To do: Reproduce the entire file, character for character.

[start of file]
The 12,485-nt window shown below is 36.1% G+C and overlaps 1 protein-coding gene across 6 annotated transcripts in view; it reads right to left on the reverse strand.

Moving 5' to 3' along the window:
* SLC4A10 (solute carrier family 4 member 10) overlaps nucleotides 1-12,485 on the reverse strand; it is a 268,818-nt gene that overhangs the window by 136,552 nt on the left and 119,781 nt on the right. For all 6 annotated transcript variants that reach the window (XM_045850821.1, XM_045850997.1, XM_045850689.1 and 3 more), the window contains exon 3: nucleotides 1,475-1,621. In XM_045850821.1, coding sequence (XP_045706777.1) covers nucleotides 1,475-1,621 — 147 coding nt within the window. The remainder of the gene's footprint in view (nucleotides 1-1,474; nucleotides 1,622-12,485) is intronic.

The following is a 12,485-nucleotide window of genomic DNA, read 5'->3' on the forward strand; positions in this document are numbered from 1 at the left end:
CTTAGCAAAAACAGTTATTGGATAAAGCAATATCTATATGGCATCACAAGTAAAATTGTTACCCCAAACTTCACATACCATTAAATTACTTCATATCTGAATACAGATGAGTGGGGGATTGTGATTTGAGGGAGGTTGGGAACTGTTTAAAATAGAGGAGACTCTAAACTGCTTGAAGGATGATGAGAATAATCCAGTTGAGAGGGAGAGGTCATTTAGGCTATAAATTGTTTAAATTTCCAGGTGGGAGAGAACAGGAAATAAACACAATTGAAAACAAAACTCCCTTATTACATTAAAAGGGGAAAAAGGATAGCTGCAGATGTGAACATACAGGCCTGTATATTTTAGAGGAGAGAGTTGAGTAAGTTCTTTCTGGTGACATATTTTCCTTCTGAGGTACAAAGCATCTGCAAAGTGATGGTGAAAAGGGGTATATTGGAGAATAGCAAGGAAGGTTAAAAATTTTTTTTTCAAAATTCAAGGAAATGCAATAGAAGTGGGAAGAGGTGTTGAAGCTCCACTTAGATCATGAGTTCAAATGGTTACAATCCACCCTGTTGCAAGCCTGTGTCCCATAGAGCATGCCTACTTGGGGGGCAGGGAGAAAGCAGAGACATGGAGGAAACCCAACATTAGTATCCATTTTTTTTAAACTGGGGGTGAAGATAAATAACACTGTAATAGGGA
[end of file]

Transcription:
The 12,485-nt window shown below is 36.1% G+C and overlaps 1 protein-coding gene across 6 annotated transcripts in view; it reads right to left on the reverse strand.

Moving 5' to 3' along the window:
* SLC4A10 (solute carrier family 4 member 10) overlaps nucleotides 1-12,485 on the reverse strand; it is a 268,818-nt gene that overhangs the window by 136,552 nt on the left and 119,781 nt on the right. For all 6 annotated transcript variants that reach the window (XM_045850821.1, XM_045850997.1, XM_045850689.1 and 3 more), the window contains exon 3: nucleotides 1,475-1,621. In XM_045850821.1, coding sequence (XP_045706777.1) covers nucleotides 1,475-1,621 — 147 coding nt within the window. The remainder of the gene's footprint in view (nucleotides 1-1,474; nucleotides 1,622-12,485) is intronic.

The following is a 12,485-nucleotide window of genomic DNA, read 5'->3' on the forward strand; positions in this document are numbered from 1 at the left end:
CTTAGCAAAAACAGTTATTGGATAAAGCAATATCTATATGGCATCACAAGTAAAATTGTTACCCCAAACTTCACATACCATTAAATTACTTCATATCTGAATACAGATGAGTGGGGGATTGTGATTTGAGGGAGGTTGGGAACTGTTTAAAATAGAGGAGACTCTAAACTGCTTGAAGGATGATGAGAATAATCCAGTTGAGAGGGAGAGGTCATTTAGGCTATAAATTGTTTAAATTTCCAGGTGGGAGAGAACAGGAAATAAACACAATTGAAAACAAAACTCCCTTATTACATTAAAAGGGGAAAAAGGATAGCTGCAGATGTGAACATACAGGCCTGTATATTTTAGAGGAGAGAGTTGAGTAAGTTCTTTCTGGTGACATATTTTCCTTCTGAGGTACAAAGCATCTGCAAAGTGATGGTGAAAAGGGGTATATTGGAGAATAGCAAGGAAGGTTAAAAATTTTTTTTTCAAAATTCAAGGAAATGCAATAGAAGTGGGAAGAGGTGTTGAAGCTCCACTTAGATCATGAGTTCAAATGGTTACAATCCACCCTGTTGCAAGCCTGTGTCCCATAGAGCATGCCTACTTGGGGGGCAGGGAGAAAGCAGAGACATGGAGGAAACCCAACATTAGTATCCATTTTTTTTAAACTGGGGGTGAAGATAAATAACACTGTAATAGGGA